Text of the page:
At 4:21 Pacific Standard Time, air traffic control lost radar contact with the flight. I mentioned when we begin to discussing radar data we are in the process of collecting that information. Well, that was what was reported by air traffic control people.
Moving now to some brief information from our structures group, as we call it, structures/air worthiness. I might mention preliminarily that, as many of you know, this morning the U.S. Coast Guard reported that the Navy has reported hearing a pinger in the area of the wreckage. We're obviously pursuing this. Side-scanning sonar and additional pinger detection equipment is on its way to the accident site from the East Coast right now. We are told that the water in the area of the debris field is approximately 700-feet deep. This group's intent, this working group's intent is to videotape the wreckage prior to any recovery.
And the last group I would like to make reference to in terms of our progress -- in terms of our organizational meeting this morning would be the operations group. The -- this group has identified a number of pilots, who were operating in the area, who witnessed the descent of the accident flight, four aircraft in particular: one, a Sky West flight, another, a private plane, an aerocommander, third, an Alaska Airlines flight that was following the accident flight, and possibly another aircraft. We're in the process of attempting to interview these people today. In fact, the captain on the Sky West flight was supposed to be at our command post here at 1:30, in fact, right now being interviewed.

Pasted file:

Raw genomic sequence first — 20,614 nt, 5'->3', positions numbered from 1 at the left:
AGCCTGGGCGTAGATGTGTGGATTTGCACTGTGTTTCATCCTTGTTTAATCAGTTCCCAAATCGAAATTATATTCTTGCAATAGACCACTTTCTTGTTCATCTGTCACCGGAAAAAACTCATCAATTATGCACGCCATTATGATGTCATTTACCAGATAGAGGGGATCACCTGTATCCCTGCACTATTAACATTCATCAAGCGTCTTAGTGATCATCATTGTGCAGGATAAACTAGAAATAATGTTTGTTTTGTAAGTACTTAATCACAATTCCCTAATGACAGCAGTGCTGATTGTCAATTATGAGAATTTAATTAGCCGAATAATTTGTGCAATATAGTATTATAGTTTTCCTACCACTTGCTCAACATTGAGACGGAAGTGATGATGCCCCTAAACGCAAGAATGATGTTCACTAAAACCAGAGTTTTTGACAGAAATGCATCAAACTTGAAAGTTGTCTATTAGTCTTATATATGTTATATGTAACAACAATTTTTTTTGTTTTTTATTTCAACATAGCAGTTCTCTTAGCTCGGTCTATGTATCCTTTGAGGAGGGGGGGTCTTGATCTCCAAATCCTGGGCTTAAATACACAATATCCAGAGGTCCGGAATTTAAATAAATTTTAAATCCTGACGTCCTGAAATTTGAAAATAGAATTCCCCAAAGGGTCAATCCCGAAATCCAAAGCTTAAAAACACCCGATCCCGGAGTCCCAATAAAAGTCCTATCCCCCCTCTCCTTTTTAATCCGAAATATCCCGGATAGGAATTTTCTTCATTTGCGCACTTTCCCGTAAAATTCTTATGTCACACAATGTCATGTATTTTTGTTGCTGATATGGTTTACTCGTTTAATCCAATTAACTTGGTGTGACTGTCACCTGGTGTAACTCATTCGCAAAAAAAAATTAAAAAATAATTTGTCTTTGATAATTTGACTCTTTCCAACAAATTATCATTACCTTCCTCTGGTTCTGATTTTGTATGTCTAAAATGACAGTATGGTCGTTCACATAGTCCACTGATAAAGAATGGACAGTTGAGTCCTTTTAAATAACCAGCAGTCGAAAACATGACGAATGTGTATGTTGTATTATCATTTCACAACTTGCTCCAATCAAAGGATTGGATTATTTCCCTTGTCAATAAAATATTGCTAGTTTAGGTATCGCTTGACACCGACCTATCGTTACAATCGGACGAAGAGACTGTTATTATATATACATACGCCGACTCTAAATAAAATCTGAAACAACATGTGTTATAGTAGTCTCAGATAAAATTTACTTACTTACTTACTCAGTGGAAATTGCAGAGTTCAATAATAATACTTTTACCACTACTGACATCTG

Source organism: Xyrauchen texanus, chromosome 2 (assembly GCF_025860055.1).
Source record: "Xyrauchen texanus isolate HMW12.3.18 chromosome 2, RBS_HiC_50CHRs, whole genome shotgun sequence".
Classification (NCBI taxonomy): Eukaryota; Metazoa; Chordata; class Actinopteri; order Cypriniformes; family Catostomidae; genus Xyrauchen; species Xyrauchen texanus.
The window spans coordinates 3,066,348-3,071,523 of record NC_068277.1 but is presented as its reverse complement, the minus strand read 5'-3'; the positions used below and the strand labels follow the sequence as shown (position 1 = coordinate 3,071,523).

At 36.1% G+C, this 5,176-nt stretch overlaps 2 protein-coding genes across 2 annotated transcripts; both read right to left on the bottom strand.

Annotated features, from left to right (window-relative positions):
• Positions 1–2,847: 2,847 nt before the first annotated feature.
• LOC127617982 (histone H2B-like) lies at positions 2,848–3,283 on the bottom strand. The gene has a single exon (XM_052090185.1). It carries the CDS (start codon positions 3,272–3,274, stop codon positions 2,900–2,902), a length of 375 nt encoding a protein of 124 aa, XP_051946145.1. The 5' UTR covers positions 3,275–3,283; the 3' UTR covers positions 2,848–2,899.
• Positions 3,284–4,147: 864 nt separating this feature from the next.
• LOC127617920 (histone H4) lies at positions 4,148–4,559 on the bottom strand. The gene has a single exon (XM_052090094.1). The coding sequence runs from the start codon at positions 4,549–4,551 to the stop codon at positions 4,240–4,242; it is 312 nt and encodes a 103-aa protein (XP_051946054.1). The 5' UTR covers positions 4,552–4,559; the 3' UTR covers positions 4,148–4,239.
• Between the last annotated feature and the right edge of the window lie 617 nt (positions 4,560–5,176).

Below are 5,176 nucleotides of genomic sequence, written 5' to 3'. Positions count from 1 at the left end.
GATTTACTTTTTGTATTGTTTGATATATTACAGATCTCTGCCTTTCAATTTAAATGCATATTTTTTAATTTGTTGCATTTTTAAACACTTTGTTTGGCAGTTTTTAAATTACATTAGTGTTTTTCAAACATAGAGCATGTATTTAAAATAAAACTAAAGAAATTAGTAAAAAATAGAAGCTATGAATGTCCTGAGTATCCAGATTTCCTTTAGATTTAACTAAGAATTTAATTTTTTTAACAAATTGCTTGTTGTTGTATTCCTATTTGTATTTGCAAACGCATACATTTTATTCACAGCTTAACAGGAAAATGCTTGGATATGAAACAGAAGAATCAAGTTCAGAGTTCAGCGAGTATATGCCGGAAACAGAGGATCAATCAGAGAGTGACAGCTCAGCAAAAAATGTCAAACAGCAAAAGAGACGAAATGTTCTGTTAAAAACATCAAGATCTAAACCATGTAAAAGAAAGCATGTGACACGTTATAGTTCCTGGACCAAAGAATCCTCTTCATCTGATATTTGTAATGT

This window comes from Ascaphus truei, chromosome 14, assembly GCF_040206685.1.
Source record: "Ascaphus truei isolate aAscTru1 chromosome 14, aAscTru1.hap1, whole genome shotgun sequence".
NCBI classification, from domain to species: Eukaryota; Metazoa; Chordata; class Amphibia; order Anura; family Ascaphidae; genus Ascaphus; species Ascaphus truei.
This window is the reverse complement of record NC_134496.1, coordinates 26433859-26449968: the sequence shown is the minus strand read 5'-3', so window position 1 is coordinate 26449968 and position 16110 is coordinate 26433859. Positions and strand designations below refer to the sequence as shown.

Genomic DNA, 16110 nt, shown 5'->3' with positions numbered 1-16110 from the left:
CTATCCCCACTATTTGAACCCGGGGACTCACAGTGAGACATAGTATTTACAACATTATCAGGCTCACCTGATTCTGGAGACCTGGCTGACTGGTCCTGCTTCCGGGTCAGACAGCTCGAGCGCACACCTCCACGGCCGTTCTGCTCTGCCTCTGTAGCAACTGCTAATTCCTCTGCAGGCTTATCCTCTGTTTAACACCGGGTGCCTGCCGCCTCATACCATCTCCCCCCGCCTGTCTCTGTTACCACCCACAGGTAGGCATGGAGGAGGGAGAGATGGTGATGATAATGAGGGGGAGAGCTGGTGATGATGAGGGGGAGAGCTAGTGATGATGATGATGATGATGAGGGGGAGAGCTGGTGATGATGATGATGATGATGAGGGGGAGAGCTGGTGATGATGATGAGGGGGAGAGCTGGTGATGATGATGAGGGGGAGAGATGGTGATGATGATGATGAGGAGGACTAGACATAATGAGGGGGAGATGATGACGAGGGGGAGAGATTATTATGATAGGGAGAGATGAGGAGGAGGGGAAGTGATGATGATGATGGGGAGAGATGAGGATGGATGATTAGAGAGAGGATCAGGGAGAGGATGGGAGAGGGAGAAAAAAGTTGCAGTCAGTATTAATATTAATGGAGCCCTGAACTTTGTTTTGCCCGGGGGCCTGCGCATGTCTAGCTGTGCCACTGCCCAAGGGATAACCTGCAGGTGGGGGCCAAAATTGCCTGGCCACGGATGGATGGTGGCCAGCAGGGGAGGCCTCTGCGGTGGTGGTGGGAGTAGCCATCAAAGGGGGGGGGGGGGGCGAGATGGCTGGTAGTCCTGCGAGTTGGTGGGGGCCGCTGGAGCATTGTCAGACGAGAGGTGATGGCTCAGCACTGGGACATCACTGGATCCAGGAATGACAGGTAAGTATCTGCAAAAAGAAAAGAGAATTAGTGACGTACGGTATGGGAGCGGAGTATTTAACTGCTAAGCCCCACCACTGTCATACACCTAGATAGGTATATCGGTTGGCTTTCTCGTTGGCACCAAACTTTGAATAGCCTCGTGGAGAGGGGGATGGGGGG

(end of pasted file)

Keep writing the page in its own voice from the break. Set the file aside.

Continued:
And as I say, we arrived here at approximately 5:00 a.m. this morning. We've been here only about eight hours. We have the investigation organized in what we think is a very proper way. Our progress meeting lasted about an hour this morning. Our people currently are going their different directions. Most of us have had zero sleep and zero food for a long time.